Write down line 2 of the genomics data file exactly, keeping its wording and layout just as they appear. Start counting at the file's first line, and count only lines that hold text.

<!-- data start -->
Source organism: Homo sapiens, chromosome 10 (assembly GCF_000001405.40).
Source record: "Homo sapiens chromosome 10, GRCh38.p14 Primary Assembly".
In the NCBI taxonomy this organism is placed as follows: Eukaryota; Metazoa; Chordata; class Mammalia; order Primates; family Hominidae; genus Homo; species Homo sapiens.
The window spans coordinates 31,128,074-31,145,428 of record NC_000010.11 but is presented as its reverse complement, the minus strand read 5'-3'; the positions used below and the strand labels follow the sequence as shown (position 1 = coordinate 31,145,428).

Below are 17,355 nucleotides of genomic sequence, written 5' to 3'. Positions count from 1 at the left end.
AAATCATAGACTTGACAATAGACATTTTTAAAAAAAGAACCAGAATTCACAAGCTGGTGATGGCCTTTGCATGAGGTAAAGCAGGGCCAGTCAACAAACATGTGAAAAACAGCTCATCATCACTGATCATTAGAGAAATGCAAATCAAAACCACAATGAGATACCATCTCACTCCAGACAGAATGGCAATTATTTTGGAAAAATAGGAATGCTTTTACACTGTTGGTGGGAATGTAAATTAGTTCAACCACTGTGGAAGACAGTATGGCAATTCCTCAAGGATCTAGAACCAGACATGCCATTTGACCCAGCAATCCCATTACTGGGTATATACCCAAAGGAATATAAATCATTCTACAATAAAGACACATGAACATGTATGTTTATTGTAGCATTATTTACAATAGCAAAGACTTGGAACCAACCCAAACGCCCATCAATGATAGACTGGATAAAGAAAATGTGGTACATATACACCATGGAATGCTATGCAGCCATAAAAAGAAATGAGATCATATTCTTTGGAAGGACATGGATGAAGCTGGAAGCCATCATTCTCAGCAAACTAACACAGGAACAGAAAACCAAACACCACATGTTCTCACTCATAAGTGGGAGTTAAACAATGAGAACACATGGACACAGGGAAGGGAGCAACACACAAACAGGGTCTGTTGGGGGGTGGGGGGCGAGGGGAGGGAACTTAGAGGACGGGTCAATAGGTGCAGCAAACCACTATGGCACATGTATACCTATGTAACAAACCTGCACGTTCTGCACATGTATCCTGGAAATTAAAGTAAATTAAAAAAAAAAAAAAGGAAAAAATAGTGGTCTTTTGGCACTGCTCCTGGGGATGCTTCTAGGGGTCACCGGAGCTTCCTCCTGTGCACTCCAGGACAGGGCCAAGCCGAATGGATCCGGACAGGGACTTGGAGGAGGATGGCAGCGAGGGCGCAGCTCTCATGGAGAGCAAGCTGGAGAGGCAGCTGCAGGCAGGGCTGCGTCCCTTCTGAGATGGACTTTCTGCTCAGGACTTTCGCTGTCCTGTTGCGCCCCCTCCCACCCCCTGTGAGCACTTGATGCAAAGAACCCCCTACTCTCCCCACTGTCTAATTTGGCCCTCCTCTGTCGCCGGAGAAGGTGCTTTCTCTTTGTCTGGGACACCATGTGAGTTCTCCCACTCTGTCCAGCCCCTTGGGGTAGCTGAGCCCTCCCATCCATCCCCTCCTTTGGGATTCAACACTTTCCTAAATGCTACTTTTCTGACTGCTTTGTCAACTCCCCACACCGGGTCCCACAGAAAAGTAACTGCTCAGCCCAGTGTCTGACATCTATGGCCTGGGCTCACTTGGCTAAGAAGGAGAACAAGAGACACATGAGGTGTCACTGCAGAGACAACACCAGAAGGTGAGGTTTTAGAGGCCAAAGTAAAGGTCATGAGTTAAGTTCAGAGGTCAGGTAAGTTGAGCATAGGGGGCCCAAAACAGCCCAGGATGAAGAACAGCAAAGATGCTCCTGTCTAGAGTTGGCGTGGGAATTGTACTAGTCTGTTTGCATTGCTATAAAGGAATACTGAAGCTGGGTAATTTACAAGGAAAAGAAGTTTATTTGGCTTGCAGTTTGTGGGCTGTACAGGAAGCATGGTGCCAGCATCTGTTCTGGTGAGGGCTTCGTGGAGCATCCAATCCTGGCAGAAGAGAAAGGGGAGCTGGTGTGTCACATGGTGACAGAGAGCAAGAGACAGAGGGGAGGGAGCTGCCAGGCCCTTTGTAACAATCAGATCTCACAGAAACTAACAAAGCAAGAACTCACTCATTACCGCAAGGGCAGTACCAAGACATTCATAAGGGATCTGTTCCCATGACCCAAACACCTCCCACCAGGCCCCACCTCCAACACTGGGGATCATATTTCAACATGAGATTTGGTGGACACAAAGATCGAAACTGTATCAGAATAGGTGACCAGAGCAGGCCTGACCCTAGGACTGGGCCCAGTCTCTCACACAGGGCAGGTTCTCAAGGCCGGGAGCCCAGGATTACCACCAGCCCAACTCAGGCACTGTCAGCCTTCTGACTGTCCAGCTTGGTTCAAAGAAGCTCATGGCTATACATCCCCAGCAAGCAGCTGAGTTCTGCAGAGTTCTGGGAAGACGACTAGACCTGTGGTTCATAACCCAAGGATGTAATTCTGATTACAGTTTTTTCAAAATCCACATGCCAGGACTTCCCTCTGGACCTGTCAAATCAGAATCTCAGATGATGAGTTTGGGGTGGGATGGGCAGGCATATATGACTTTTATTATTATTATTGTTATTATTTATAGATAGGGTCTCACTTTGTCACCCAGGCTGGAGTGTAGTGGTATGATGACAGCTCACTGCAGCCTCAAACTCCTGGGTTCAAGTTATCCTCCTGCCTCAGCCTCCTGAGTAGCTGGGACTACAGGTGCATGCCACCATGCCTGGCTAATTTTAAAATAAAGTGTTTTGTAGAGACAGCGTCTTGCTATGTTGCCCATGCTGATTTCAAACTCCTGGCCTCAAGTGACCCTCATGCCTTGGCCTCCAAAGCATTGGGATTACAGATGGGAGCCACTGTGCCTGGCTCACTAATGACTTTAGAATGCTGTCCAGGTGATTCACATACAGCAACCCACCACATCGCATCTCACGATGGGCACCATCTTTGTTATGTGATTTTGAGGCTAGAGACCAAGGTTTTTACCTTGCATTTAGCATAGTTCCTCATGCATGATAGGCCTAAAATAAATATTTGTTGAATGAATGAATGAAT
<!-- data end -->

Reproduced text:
Source record: "Homo sapiens chromosome 10, GRCh38.p14 Primary Assembly".